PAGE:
A good number of years ago the branch of the Socialist Party I’m a member of was holding its meetings in a room in a pub on the edge of Swansea town centre. We would advertise our fortnightly Monday meetings via posters, leaflets and in the local daily paper. When I arrived at the pub early for one of the meetings and stood at the bar, the landlady informed me, quite innocently, that a detective had been there asking what we were doing. I thanked her for telling me and suggested that, if he came again, she might tell him that our meetings were open to everyone, nothing was hidden and he was perfectly free to find out by attending. She thanked me and we heard nothing more, but at the time it reminded me of conversations members sometimes had about being spied on, either by having their telephone tapped or by someone from the Special Branch attending meetings covertly or even infiltrating the Party by becoming members.

I’d always wondered about this, but on balance thought it was unlikely to be happening. After all, if even a small number of such people had attended our meetings or otherwise found out what we were about, surely they would quickly realise that we didn’t pose a threat to ‘national security’ in the sense that the Security Services understood it. While it’s true that we are ‘dissidents’, we have never supported one government or state against another and we have never advocated any kind of violence. Yet that incident couldn’t but shift my thinking a little and what now, many years later, has shifted it even more is a recently published book entitled Red List: MI5 and British Intellectuals in the Twentieth Century by David Caute (Verso, 2022, 404 pp.). It’s a book that draws on official MI5 documents released to the National Archive and so publicly available which provide startling insights into the enormous efforts (and massive resources) put into tracking the activities and affiliations of an extraordinarily wide range of people who, over most of the 20th century, were suspected of being sympathetic to or interested in regimes deemed to be enemies of the British state (largely the Soviet Union) or were seen as constituting a possible ‘threat to national security’.

Threat to national security?

The main thing that switched on the light of suspicion in the minds of the security men and women (mainly men) of MI5 (or Special Branch, as its police service was called) was any connection whatever to the Communist Party of Great Britain (CPGB) or to anyone associated with it. While it’s true that the Communist Party was in thrall to Moscow and in effect the British arm of the Soviet regime during most of the years of its existence and some of the individuals targeted by MI5 were members of the CPGB, many were not and some had only peripheral connections to it or to any of its members or sympathisers. But MI5 did not, as David Caute’s book shows, stop at the CPGB. It extended its investigations to any other organisations it considered potentially ‘subversive’, for example to small left-wing groups who were not actually supportive of the Stalinist Soviet regime and in fact were disciples of Stalin’s arch-enemy, Leon Trotsky. Their investigation also extended to trade unions, to anti-colonial national independence supporters, and, from the 1970s onwards, to the IRA. Given MI5’s apparent failure, as made clear in this book, to distinguish between different kinds of potential ‘subversives’ , it seems quite likely that not just those small Trotskyist groups but any group with the word ‘socialist’ in its name was being targeted, and perhaps still are today – even if, as the author points out, much more of their attention nowadays is likely to be focused on newly perceived threats to national security such as militant Islam and, maybe, a resurgent non-Soviet Russia.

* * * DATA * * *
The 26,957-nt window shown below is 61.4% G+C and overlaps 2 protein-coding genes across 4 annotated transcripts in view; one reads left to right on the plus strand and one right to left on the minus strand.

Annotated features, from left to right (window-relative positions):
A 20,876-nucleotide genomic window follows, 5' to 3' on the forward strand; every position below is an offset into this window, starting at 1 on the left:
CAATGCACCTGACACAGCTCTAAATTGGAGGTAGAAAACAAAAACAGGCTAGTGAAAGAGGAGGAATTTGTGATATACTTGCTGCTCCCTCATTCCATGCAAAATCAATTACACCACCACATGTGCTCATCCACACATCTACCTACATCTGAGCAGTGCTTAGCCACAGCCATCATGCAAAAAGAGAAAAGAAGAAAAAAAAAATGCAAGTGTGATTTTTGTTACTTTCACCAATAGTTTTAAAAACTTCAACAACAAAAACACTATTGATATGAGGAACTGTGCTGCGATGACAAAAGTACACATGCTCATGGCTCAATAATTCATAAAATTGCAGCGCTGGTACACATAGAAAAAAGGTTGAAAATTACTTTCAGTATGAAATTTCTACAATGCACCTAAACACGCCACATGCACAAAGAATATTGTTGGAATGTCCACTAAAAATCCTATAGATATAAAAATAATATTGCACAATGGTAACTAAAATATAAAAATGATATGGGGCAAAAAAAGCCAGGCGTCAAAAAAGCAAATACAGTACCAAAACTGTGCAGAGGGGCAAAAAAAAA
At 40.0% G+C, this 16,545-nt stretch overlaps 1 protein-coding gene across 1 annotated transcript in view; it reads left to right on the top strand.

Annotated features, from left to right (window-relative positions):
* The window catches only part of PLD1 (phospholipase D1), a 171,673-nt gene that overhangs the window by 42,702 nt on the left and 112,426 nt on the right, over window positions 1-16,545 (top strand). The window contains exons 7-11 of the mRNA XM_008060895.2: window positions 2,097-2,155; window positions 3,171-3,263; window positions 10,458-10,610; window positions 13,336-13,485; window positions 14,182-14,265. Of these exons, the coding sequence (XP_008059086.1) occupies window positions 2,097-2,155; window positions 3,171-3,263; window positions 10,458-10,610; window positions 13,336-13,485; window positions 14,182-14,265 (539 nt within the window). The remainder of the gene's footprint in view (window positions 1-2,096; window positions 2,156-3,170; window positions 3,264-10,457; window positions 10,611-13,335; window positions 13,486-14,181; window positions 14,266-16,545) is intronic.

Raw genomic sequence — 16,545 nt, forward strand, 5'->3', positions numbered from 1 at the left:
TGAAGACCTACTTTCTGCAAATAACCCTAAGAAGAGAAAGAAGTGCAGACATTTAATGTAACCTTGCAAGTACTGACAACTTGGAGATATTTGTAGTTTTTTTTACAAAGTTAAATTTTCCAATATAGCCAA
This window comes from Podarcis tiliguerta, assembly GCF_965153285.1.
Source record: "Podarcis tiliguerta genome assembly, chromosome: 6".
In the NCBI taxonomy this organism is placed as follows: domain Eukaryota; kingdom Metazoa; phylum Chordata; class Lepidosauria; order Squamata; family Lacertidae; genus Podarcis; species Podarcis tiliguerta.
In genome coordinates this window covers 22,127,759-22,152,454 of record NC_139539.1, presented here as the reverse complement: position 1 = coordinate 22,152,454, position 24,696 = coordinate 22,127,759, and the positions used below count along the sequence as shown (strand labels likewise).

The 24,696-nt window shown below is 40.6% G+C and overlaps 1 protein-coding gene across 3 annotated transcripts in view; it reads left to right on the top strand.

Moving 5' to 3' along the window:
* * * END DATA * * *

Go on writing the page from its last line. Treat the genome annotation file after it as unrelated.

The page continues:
But what of the Socialist Party of Great Britain and the detective asking questions in that Swansea pub? Surely anyone attending a single meeting or reading just one Party pamphlet or issue of the Socialist Standard would have understood that we didn’t pose an immediate, violent, non-democratic threat to the British state but that our aim was to openly spread socialist ideas among workers with a view to a socialist society being established democratically through the ballot box once the majority had come to understand those ideas? Yes, but what emerges from the pages of this book is that neither the security system nor its operatives stood out for their brightness or intelligence. Despite countless and ongoing phone taps, mail interceptions, buggings, burglaries, physical surveillance and even infiltration by ‘moles’, the released papers investigated by David Caute show that they seemed to find it difficult to work out whether individuals or organisations constituted genuine, plausible threats to ‘national security’ or whether they just happened to be friends or associates of those who might have ‘subversion’ in their minds and might quite innocently have found themselves in particular places at particular times. So, as we learn, ‘the net cast was incredibly broad’ and ‘guilt by association was paramount’, even if that association was sometimes imagined rather than real. In these circumstances it is hardly surprising that the Socialist Party and its members, though they could not be sensibly categorised as any kind of immediate threat to national security, should be (and probably still are) lumped together with those who perhaps could be seen as some kind of threat – even if of course most of them weren’t.

Incompetence and bungling